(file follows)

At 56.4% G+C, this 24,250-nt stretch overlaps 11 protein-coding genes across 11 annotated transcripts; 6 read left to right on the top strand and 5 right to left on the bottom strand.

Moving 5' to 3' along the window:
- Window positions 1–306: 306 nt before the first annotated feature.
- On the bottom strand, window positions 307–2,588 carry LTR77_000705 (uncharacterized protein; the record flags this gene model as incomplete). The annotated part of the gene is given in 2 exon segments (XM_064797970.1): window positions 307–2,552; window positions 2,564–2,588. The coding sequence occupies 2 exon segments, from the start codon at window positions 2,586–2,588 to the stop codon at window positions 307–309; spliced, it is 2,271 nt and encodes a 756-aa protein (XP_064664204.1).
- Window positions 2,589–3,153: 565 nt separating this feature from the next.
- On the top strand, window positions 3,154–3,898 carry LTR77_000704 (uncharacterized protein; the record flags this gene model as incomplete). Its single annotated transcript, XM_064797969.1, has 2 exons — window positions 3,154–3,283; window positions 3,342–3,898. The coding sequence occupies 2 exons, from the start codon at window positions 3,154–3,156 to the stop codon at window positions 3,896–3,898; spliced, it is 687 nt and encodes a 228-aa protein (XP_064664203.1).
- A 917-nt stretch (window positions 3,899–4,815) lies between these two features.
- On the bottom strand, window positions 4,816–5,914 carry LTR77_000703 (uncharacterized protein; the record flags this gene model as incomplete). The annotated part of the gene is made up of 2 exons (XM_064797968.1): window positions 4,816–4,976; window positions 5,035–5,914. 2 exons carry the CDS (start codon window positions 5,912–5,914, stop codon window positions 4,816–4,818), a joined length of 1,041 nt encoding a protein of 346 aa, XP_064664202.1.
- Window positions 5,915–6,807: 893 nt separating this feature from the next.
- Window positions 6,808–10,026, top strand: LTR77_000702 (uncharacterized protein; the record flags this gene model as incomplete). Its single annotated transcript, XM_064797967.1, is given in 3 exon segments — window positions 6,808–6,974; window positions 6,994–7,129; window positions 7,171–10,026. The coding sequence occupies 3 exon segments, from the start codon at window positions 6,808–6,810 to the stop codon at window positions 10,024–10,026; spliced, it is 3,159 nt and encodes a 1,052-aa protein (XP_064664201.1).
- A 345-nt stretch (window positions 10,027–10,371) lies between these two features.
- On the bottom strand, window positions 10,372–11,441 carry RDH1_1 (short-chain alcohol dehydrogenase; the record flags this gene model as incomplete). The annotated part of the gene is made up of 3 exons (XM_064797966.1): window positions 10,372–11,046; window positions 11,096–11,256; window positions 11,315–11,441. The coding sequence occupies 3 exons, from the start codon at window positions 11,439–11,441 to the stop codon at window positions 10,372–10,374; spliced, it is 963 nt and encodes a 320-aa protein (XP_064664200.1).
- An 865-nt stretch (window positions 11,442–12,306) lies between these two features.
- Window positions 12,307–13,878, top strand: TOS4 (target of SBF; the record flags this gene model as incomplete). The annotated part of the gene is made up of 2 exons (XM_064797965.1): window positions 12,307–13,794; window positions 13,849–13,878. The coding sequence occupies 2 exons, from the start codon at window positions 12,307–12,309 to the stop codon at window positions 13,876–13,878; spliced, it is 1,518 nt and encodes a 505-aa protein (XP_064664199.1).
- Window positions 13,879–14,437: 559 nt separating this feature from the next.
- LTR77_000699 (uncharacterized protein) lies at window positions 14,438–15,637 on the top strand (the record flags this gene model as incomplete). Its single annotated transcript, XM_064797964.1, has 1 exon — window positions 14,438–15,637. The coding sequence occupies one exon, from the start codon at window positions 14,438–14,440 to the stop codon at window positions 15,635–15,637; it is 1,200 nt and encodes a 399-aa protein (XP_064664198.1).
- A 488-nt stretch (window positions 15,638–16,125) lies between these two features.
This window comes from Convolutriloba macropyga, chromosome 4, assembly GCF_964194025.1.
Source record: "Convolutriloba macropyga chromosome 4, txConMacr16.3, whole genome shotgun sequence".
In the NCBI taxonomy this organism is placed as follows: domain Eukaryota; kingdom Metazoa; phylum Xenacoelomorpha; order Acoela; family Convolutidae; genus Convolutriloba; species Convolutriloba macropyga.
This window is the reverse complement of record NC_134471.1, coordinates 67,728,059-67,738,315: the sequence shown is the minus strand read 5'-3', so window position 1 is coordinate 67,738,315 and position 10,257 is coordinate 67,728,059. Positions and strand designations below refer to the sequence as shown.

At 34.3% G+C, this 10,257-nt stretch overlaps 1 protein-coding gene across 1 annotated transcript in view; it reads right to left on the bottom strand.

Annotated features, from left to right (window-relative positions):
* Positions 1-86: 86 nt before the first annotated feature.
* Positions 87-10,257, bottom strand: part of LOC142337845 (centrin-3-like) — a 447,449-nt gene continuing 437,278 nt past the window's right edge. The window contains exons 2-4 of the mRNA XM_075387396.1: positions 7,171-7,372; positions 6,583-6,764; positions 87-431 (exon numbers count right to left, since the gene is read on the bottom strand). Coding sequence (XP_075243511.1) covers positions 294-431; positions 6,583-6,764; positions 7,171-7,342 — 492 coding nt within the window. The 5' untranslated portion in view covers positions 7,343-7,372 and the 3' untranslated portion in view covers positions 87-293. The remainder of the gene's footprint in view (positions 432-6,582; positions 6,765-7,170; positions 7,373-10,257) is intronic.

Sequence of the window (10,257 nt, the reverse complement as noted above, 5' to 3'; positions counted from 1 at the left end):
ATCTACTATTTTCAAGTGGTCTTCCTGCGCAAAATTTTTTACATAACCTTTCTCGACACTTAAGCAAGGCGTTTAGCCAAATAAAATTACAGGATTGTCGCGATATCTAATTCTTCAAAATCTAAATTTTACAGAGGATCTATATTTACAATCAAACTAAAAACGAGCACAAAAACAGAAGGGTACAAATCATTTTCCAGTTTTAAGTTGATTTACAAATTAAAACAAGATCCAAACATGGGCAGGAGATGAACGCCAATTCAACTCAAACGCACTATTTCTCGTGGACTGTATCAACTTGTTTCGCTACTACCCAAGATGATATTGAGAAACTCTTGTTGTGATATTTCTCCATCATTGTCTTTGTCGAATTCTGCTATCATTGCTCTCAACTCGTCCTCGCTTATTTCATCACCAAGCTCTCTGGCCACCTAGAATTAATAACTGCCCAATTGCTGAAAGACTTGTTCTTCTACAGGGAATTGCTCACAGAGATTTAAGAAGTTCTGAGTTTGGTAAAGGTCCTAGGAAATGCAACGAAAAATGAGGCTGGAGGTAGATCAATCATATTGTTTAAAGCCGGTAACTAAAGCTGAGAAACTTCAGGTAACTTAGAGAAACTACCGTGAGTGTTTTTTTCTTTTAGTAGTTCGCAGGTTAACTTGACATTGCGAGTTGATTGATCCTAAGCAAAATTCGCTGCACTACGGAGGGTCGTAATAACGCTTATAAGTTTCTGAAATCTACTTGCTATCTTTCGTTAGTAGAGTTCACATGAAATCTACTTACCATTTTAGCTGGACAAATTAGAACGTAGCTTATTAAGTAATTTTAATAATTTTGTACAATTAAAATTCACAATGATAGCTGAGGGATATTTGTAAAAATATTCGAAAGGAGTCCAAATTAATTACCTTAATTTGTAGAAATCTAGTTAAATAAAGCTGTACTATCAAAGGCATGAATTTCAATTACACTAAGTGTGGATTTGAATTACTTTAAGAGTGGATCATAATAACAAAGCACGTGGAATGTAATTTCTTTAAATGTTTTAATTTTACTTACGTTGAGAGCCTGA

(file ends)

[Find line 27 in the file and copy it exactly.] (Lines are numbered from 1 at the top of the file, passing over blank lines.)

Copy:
ATCTACTATTTTCAAGTGGTCTTCCTGCGCAAAATTTTTTACATAACCTTTCTCGACACTTAAGCAAGGCGTTTAGCCAAATAAAATTACAGGATTGTCGCGATATCTAATTCTTCAAAATCTAAATTTTACAGAGGATCTATATTTACAATCAAACTAAAAACGAGCACAAAAACAGAAGGGTACAAATCATTTTCCAGTTTTAAGTTGATTTACAAATTAAAACAAGATCCAAACATGGGCAGGAGATGAACGCCAATTCAACTCAAACGCACTATTTCTCGTGGACTGTATCAACTTGTTTCGCTACTACCCAAGATGATATTGAGAAACTCTTGTTGTGATATTTCTCCATCATTGTCTTTGTCGAATTCTGCTATCATTGCTCTCAACTCGTCCTCGCTTATTTCATCACCAAGCTCTCTGGCCACCTAGAATTAATAACTGCCCAATTGCTGAAAGACTTGTTCTTCTACAGGGAATTGCTCACAGAGATTTAAGAAGTTCTGAGTTTGGTAAAGGTCCTAGGAAATGCAACGAAAAATGAGGCTGGAGGTAGATCAATCATATTGTTTAAAGCCGGTAACTAAAGCTGAGAAACTTCAGGTAACTTAGAGAAACTACCGTGAGTGTTTTTTTCTTTTAGTAGTTCGCAGGTTAACTTGACATTGCGAGTTGATTGATCCTAAGCAAAATTCGCTGCACTACGGAGGGTCGTAATAACGCTTATAAGTTTCTGAAATCTACTTGCTATCTTTCGTTAGTAGAGTTCACATGAAATCTACTTACCATTTTAGCTGGACAAATTAGAACGTAGCTTATTAAGTAATTTTAATAATTTTGTACAATTAAAATTCACAATGATAGCTGAGGGATATTTGTAAAAATATTCGAAAGGAGTCCAAATTAATTACCTTAATTTGTAGAAATCTAGTTAAATAAAGCTGTACTATCAAAGGCATGAATTTCAATTACACTAAGTGTGGATTTGAATTACTTTAAGAGTGGATCATAATAACAAAGCACGTGGAATGTAATTTCTTTAAATGTTTTAATTTTACTTACGTTGAGAGCCTGA